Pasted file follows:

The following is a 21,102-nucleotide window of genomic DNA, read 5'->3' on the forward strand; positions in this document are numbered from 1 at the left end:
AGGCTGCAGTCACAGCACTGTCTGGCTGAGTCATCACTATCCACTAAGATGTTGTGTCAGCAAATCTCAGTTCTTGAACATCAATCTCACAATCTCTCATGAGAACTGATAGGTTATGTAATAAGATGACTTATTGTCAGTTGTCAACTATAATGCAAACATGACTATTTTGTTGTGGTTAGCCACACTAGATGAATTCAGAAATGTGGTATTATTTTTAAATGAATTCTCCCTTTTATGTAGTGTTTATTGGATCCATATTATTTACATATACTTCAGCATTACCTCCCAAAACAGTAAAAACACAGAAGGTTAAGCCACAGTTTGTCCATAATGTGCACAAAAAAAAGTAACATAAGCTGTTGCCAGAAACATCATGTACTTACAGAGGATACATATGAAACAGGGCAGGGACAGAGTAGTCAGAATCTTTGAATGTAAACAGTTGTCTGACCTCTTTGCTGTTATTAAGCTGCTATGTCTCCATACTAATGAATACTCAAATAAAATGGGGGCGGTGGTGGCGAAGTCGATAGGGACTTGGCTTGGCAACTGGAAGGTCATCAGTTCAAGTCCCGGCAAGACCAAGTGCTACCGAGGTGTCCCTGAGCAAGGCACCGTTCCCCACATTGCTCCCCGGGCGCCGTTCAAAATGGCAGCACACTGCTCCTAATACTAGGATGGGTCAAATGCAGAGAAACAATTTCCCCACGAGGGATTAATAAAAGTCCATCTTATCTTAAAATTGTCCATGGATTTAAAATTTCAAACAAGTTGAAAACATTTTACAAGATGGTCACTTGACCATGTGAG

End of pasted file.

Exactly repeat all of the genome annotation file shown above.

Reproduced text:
The following is a 21,102-nucleotide window of genomic DNA, read 5'->3' on the forward strand; positions in this document are numbered from 1 at the left end:
AGGCTGCAGTCACAGCACTGTCTGGCTGAGTCATCACTATCCACTAAGATGTTGTGTCAGCAAATCTCAGTTCTTGAACATCAATCTCACAATCTCTCATGAGAACTGATAGGTTATGTAATAAGATGACTTATTGTCAGTTGTCAACTATAATGCAAACATGACTATTTTGTTGTGGTTAGCCACACTAGATGAATTCAGAAATGTGGTATTATTTTTAAATGAATTCTCCCTTTTATGTAGTGTTTATTGGATCCATATTATTTACATATACTTCAGCATTACCTCCCAAAACAGTAAAAACACAGAAGGTTAAGCCACAGTTTGTCCATAATGTGCACAAAAAAAAGTAACATAAGCTGTTGCCAGAAACATCATGTACTTACAGAGGATACATATGAAACAGGGCAGGGACAGAGTAGTCAGAATCTTTGAATGTAAACAGTTGTCTGACCTCTTTGCTGTTATTAAGCTGCTATGTCTCCATACTAATGAATACTCAAATAAAATGGGGGCGGTGGTGGCGAAGTCGATAGGGACTTGGCTTGGCAACTGGAAGGTCATCAGTTCAAGTCCCGGCAAGACCAAGTGCTACCGAGGTGTCCCTGAGCAAGGCACCGTTCCCCACATTGCTCCCCGGGCGCCGTTCAAAATGGCAGCACACTGCTCCTAATACTAGGATGGGTCAAATGCAGAGAAACAATTTCCCCACGAGGGATTAATAAAAGTCCATCTTATCTTAAAATTGTCCATGGATTTAAAATTTCAAACAAGTTGAAAACATTTTACAAGATGGTCACTTGACCATGTGAG